All samples were centrifuged at 1750g for 15 min in a refrigerated centrifuge (4°C). After 10 min of centrifugation, the supernatant (1 mL) of the PHMB/PBS/NaOH-treated blood was combined with 1-M HCl (100 μL) before all samples were centrifuged for an additional 5 min. The supernatant of each sample was then removed and stored at -20°C until frozen and then transferred to -80°C for later analysis.

A separate 2 mL of blood was collected into an EDTA tube and used for the determination of hemoglobin (via the cyanmethemoglobin method) and hematocrit (via microcentrifugation) and used to estimate changes in plasma volume relative to baseline.[9]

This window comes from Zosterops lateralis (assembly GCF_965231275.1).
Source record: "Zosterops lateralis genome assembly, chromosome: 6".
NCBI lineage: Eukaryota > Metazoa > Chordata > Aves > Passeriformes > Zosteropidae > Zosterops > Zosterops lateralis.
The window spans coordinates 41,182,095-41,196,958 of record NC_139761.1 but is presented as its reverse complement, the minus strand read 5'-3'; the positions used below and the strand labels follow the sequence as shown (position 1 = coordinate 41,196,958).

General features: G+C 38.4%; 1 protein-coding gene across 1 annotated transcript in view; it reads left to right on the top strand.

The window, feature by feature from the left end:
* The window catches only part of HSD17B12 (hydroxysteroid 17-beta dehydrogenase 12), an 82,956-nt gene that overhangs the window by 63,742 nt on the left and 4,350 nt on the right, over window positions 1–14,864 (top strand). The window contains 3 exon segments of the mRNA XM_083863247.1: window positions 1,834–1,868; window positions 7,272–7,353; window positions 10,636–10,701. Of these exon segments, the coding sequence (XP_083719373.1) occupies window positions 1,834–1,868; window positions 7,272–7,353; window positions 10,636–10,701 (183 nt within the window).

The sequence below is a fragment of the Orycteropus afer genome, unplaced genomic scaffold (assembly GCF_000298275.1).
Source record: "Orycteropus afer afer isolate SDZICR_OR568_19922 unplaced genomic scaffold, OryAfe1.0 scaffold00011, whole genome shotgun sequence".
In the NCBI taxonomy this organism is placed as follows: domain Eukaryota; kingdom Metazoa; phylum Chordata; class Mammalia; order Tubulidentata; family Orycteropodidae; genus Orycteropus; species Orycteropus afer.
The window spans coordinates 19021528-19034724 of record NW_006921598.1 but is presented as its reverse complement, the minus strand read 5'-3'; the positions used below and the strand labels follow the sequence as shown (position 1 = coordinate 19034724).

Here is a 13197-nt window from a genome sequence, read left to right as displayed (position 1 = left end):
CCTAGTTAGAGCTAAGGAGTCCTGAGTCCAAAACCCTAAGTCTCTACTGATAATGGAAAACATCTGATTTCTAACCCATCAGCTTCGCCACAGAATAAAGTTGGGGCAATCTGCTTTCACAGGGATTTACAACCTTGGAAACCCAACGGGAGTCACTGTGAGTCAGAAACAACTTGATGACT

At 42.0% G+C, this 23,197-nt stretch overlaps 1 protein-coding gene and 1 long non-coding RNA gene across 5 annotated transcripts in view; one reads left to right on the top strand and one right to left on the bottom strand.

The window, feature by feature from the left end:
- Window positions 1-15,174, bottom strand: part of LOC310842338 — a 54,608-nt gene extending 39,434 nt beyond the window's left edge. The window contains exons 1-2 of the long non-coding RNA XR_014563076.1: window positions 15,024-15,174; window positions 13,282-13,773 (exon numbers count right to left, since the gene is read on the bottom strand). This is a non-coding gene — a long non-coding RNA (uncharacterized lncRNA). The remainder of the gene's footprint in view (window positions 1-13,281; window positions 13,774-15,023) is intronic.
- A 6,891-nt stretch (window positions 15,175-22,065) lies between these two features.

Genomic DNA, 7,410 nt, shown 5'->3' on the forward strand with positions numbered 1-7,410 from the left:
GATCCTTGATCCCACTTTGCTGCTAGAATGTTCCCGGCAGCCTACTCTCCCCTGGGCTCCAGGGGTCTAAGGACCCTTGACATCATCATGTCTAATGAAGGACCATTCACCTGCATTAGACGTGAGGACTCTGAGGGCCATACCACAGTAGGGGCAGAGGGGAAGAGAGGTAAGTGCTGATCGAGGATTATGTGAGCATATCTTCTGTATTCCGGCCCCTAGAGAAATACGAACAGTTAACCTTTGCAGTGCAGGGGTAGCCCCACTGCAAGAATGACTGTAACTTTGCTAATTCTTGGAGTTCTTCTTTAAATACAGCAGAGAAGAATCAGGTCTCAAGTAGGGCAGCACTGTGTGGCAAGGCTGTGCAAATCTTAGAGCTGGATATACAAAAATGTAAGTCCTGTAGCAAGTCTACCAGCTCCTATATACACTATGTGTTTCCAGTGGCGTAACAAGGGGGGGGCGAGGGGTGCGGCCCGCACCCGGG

Statistical Analysis

Data were analyzed using SPSS 21.0 (SPSS, Inc., Somers, NY). Area under the curve (AUC) values were calculated using the trapezoidal method and were averaged over time. Correction of plasma measures for changes in plasma volume did not alter the results, so the unadjusted values are presented. All data were checked for normality of distribution using the Shapiro–Wilk test. Data containing one factor were analyzed using a t-test or Wilcoxon signed-rank test, as appropriate. Data containing two variables were analyzed using a two-way ANOVA and, where appropriate, followed by Bonferroni-adjusted paired t-tests or Bonferroni-adjusted Wilcoxon signed-rank tests, as appropriate. Data sets were determined to be significantly different when P < 0.05. Data were found to be normally distributed, with the exception of all subjective appetite sensations, acylated ghrelin, and GLP-1(7–36), and were subject to nonparametric statistical analysis. However, data have been presented as means ± SD for consistency throughout, unless stated otherwise.